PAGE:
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Washington voters step up for schools and support $5 billion in local levies

Last week, in nearly 200 local elections across the state, Washington voters overwhelming supported their local school levies, approving $5.4 billion dollars in funding for schools.

While a few elections are still too close to call and the results will not be certified until February 25, of the 194 levies that passed, 150 were for maintenance and operations and raised nearly $4.9 billion total for districts across the state. Forty-three capital levies and one transportation levy also passed.

Fifty-four of the levies passed thanks to simple majority, a 2007 voter-approved constitutional amendment supported by the League of Education Voters. Between 2008 and 2013, more than $4.7 billion was raised for schools through local levies.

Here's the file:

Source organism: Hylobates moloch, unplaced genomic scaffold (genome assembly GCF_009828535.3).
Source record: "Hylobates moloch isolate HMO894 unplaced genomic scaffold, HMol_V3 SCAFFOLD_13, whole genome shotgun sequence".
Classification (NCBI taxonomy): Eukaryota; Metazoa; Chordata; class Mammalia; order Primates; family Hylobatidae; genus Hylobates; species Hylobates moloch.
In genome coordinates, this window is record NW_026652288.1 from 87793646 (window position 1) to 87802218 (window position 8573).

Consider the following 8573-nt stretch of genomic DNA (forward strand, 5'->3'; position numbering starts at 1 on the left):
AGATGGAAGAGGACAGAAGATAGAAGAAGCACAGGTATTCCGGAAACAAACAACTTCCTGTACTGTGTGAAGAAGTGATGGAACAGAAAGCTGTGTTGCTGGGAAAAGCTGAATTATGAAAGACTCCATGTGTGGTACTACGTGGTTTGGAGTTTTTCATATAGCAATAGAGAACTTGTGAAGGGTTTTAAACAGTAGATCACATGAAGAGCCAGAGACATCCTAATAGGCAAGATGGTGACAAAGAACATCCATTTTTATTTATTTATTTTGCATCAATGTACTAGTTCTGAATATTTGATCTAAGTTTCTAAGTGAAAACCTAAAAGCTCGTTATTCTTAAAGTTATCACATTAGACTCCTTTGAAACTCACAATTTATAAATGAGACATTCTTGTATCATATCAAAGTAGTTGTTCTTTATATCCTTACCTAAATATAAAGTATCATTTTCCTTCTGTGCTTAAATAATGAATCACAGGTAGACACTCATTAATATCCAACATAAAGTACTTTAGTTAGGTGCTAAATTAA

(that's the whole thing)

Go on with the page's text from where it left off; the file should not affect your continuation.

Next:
In many districts, local levies make up 25 percent or more of the total operating costs of their schools. These local dollars often pay for necessary school costs like staff salaries, textbooks, or a sixth period in school—a far cry from the “extras” they were originally intended to provide.

In January 2012, the Washington State Supreme Court ruled in McCleary v. Washington that the state was not meeting its constitutionally mandated duty to fully fund basic education. The court ordered the legislature to overhaul how education is funded in the state by 2018. Last year, the legislature added nearly $1 billion to support K–12 basic education funding and gap closing strategies and programs.

Posted in: Blog, Elections, Funding, LEV News

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  1. Russ Hanscom February 23, 2014

    I think there’s a big difference between “adding” vs. restoring $1B don’t you?

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    • League of Education Voters February 24, 2014

      Good point, Russ! Our policy analyst Jake says there is a difference, though, because while the legislature has cut more than $1B from education, the money they added last year was not previously in existence. That is, the $1B was new money that funded programs and areas that had not been funded before, so none of the money that was previously cut was actually restored.

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